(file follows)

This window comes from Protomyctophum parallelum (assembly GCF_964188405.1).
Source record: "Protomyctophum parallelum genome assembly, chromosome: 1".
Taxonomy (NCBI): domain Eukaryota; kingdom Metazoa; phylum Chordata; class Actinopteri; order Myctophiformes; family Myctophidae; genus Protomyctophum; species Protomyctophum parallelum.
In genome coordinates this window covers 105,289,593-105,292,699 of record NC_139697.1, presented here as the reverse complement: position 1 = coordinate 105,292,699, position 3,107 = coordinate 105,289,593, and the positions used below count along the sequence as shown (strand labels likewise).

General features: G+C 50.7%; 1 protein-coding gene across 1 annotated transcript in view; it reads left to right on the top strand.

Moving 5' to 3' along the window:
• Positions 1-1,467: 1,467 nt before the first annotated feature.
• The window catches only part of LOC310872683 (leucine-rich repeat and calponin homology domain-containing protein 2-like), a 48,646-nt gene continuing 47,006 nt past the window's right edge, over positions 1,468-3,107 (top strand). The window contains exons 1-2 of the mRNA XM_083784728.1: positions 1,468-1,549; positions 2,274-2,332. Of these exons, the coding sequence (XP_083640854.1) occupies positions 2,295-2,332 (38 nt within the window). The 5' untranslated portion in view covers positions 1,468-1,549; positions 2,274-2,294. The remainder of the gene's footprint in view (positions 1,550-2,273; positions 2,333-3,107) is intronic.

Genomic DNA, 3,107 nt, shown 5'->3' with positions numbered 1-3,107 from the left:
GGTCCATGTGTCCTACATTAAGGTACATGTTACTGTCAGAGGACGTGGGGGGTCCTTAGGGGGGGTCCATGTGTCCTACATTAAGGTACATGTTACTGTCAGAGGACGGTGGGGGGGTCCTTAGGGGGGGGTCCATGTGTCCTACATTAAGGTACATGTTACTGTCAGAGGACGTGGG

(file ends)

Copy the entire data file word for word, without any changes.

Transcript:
This window comes from Protomyctophum parallelum (assembly GCF_964188405.1).
Source record: "Protomyctophum parallelum genome assembly, chromosome: 1".
Taxonomy (NCBI): domain Eukaryota; kingdom Metazoa; phylum Chordata; class Actinopteri; order Myctophiformes; family Myctophidae; genus Protomyctophum; species Protomyctophum parallelum.
In genome coordinates this window covers 105,289,593-105,292,699 of record NC_139697.1, presented here as the reverse complement: position 1 = coordinate 105,292,699, position 3,107 = coordinate 105,289,593, and the positions used below count along the sequence as shown (strand labels likewise).

General features: G+C 50.7%; 1 protein-coding gene across 1 annotated transcript in view; it reads left to right on the top strand.

Moving 5' to 3' along the window:
• Positions 1-1,467: 1,467 nt before the first annotated feature.
• The window catches only part of LOC310872683 (leucine-rich repeat and calponin homology domain-containing protein 2-like), a 48,646-nt gene continuing 47,006 nt past the window's right edge, over positions 1,468-3,107 (top strand). The window contains exons 1-2 of the mRNA XM_083784728.1: positions 1,468-1,549; positions 2,274-2,332. Of these exons, the coding sequence (XP_083640854.1) occupies positions 2,295-2,332 (38 nt within the window). The 5' untranslated portion in view covers positions 1,468-1,549; positions 2,274-2,294. The remainder of the gene's footprint in view (positions 1,550-2,273; positions 2,333-3,107) is intronic.

Genomic DNA, 3,107 nt, shown 5'->3' with positions numbered 1-3,107 from the left:
GGTCCATGTGTCCTACATTAAGGTACATGTTACTGTCAGAGGACGTGGGGGGTCCTTAGGGGGGGTCCATGTGTCCTACATTAAGGTACATGTTACTGTCAGAGGACGGTGGGGGGGTCCTTAGGGGGGGGTCCATGTGTCCTACATTAAGGTACATGTTACTGTCAGAGGACGTGGG